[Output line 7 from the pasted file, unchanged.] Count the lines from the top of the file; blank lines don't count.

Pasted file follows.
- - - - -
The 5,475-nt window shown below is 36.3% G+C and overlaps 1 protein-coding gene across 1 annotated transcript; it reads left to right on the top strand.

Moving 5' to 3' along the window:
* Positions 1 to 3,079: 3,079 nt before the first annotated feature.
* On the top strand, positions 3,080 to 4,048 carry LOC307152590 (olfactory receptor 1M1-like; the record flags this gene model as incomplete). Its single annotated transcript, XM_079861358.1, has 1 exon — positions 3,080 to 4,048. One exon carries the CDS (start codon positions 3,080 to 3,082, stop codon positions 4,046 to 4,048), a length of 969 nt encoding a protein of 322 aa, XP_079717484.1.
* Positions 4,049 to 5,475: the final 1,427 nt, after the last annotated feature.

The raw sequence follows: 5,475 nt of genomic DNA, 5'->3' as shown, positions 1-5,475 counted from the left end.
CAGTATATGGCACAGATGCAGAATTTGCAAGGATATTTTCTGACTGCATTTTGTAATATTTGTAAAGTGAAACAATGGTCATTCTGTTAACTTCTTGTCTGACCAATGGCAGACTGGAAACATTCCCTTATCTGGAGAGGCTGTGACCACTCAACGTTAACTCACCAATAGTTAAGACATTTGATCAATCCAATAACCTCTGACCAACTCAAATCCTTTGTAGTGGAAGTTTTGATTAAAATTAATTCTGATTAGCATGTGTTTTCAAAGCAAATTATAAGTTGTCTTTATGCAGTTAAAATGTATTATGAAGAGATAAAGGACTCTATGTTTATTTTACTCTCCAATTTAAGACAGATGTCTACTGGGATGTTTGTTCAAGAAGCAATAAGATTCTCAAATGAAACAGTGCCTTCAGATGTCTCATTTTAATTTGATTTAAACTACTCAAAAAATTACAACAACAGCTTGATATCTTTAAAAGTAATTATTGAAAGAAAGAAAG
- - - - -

CAGTATATGGCACAGATGCAGAATTTGCAAGGATATTTTCTGACTGCATTTTGTAATATTTGTAAAGTGAAACAATGGTCATTCTGTTAACTTCTTGTCTGACCAATGGCAGACTGGAAACATTCCCTTATCTGGAGAGGCTGTGACCACTCAACGTTAACTCACCAATAGTTAAGACATTTGATCAATCCAATAACCTCTGACCAACTCAAATCCTTTGTAGTGGAAGTTTTGATTAAAATTAATTCTGATTAGCATGTGTTTTCAAAGCAAATTATAAGTTGTCTTTATGCAGTTAAAATGTATTATGAAGAGATAAAGGACTCTATGTTTATTTTACTCTCCAATTTAAGACAGATGTCTACTGGGATGTTTGTTCAAGAAGCAATAAGATTCTCAAATGAAACAGTGCCTTCAGATGTCTCATTTTAATTTGATTTAAACTACTCAAAAAATTACAACAACAGCTTGATATCTTTAAAAGTAATTATTGAAAGAAAGAAAG